Burning Down the Room

I just came back from visiting my son, now 21. As I think about my next steps in the world—I’ve moved into my third rental space in less than two years—it seems like a good time to post this draft of a blog post I found in my files recently. I’m not sure why it never got pushed live when I wrote it over a year ago.

 

Burning Down the Room

 

Burn it all down. Room by room. Tree by tree.

I was in a trauma counseling session, trying a technique my doctor had recommended called brainspotting. It’s based on EMDR, and doesn’t seem significantly different to me. In any case, I’d been having a lot of panic attacks and my doctor thought this would help.

I had headphones on, playing music that randomly went from ear to ear, so that both sides of my brain could process the episode I was grappling with. My eyes were open and focused on a single point in the room, I think to give my mind a point of “rescue.”

I’d been cooped up all winter with a broken ankle, so it hadn’t mattered so much that whenever I had to go anywhere I had to put my head down between my knees for several minutes, maybe an hour. But now that I needed to catch up on a bunch of tasks as well as move forward in my life, this type of handicap was unacceptable.

We started by focusing on a wildfire that affected my neighborhood the previous fall. I didn’t think the fire itself was the problem. It was a metaphor for many other disasters in my life, many lovingly built structures that had been destroyed. I was having a hard time finding shelter. Believing in shelter.

The trauma specialist told me to burn the whole house down. And the entire surrounding forest. And then see what happened. In my mind’s eye, obviously, not for “real.” But when you mentally enact these scenarios with these headphones on, you’re in a slightly hypnotized state, and the affect is high. It does feel real.

house8However, it wasn’t as hard as I’d expected to burn down most of my little house. The kitchen I’d designed so carefully. The walls I’d stayed up all hours mudding and painting. The floors I’d refinished. My wonderful soaker tub. Those beautiful windows and skylights. The gleaming golden ceiling. The “spirit in the sky” turquoise paint in the hallway. Bye to the Persian rugs chosen for these spaces. I had to close my eyes, but all the bookshelves my brother built and all their contents went to house3ash without the world collapsing into a black hole.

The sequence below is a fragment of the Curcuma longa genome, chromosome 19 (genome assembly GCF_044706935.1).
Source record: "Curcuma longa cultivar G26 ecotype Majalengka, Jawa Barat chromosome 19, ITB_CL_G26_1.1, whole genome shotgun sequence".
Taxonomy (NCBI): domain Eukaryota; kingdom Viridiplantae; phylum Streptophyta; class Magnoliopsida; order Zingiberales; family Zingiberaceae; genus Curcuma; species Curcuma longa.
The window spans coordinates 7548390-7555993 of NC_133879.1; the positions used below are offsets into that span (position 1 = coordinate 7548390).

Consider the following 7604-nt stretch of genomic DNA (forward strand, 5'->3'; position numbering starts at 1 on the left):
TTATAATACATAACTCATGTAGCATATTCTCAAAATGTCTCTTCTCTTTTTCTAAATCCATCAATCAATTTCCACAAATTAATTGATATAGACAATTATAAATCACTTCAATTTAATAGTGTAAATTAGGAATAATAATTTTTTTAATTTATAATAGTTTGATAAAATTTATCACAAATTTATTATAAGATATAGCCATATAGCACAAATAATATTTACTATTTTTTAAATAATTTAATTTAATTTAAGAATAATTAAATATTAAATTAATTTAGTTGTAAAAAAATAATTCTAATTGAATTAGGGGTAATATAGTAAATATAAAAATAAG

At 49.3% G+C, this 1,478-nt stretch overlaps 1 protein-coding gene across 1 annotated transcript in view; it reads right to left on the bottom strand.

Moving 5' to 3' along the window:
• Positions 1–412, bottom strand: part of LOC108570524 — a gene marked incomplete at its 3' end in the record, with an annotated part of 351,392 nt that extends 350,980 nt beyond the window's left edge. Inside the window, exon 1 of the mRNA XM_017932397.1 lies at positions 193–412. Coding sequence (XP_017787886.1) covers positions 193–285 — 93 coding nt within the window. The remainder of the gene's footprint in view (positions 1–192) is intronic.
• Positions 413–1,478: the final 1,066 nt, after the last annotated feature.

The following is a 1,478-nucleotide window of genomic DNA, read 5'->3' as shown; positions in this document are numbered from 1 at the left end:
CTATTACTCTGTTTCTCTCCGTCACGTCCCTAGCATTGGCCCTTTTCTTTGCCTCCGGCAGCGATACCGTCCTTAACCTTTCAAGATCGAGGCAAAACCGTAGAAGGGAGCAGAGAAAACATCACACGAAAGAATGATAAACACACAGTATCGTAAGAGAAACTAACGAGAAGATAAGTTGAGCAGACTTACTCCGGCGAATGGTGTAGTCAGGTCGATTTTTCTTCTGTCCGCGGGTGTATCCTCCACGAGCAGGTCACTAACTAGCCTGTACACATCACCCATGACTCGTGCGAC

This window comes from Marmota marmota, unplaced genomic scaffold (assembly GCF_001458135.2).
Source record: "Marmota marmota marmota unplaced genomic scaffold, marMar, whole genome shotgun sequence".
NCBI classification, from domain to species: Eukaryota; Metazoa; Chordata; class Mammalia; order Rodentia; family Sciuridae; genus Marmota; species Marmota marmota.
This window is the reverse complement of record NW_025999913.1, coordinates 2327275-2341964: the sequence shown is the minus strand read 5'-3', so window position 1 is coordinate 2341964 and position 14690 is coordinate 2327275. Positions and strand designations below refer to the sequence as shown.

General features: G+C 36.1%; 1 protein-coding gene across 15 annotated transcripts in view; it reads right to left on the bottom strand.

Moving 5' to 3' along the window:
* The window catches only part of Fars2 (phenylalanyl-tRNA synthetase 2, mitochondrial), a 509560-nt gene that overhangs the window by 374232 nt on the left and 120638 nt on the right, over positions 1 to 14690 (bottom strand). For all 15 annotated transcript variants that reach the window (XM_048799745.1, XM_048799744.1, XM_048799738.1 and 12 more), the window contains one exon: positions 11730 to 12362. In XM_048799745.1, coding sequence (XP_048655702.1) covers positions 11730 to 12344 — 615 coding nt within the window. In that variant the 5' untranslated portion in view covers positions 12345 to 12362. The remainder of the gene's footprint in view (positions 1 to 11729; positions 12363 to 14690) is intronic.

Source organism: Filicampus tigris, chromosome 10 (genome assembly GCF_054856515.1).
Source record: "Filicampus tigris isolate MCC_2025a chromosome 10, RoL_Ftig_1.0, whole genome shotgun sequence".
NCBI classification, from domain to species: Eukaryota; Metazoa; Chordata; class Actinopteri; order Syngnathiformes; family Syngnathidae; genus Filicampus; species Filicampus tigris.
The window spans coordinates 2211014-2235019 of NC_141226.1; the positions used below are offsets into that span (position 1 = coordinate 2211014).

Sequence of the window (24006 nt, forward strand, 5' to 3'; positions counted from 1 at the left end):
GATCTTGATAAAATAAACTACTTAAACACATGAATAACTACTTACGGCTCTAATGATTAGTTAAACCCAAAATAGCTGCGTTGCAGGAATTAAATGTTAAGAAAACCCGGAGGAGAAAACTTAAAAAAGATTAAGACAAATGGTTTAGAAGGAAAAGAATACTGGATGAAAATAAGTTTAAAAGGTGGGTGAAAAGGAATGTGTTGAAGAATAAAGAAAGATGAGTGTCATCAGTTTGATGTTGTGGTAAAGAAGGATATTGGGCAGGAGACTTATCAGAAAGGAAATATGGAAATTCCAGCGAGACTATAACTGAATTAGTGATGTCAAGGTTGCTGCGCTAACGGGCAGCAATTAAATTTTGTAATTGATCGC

It was harder to see the old lilacs and the monster Ponderosas go. Some of those trees are among the oldest in the canyon.

I stopped when I came to Julian’s room. I mentally stood in the doorway for twenty minutes or more, keeping the flames at my back.

What’s happening? the trauma specialist asks.

I’m trying to burn my son’s room, I say.

Oh, she says. We’d both been expecting other, older events to come up, stuff from my own childhood, as the walls of my house fell.

It wasn’t what this room was, but all the things it wasn’t. It was never sunnyhouse7 and welcoming, like the south-facing corner room Julian had in our pre-divorce home, with its warm, pine-paneled walls. I was never able to get the furniture arranged so the room in this “new” house felt right. Partly because while we lived there Julian was at an age where whatever I said wasn’t going to be received.

There were things I found in this room, over the years, things I didn’t want to find. In some cases the use was all too clear. I never figured out what some of those other things were for.

This room was empty a lot of the time. When you’re divorced, you only get to be a parent half time. If there’s a hint of conflict—and when isn’t there?—with a teenager, there’s always the other parent, promising no curfew.

Standing, in my mind, in Julian’s doorway as the flames try without success to eradicate all of that—the rap and the Sponge Bob posters with their mixed messages, the other signs I found, almost too late, of his psychic pain, I realize it’s not that I don’t want to let it go. It’s that I don’t want to let go of the hope that I can roll back time and fix it. THEN.

But how’s Julian NOW? the trauma specialist asks, gently.

I want to say he’s fine, but then I realize that’s just a statement of faith, or even hubris, like some guy from Arkansas who knows nothing of foreign policy who pontificates on Iran. Julian’s in college, and I see him once or twice per year. I had the money in savings to pay for tuition, but not much extra for travel. All I have to go on is what he tells me over the phone, and what he posts on Facebook, which isn’t much.

What’s your relationship like?

Pretty good for long distance, I say. But we don’t talk or text every day like some parents do. He tells me what he’s thinking about as a consequence of his physics seminars. I listen to his music uploads on Soundcloud. He shares his thoughts on relationships.

THEN WHAT ARE YOU WORRIED ABOUT? she asks. Do you realize how many parents don’t have this?

I don’t know, I say. I wasn’t the kind of mother I thought I’d be. I never made this room into what I imagined. In fact, I was sort of thinking this house was just the first post-divorce house, and then I’d give him a *real* home.

So it’s okay if this house burns?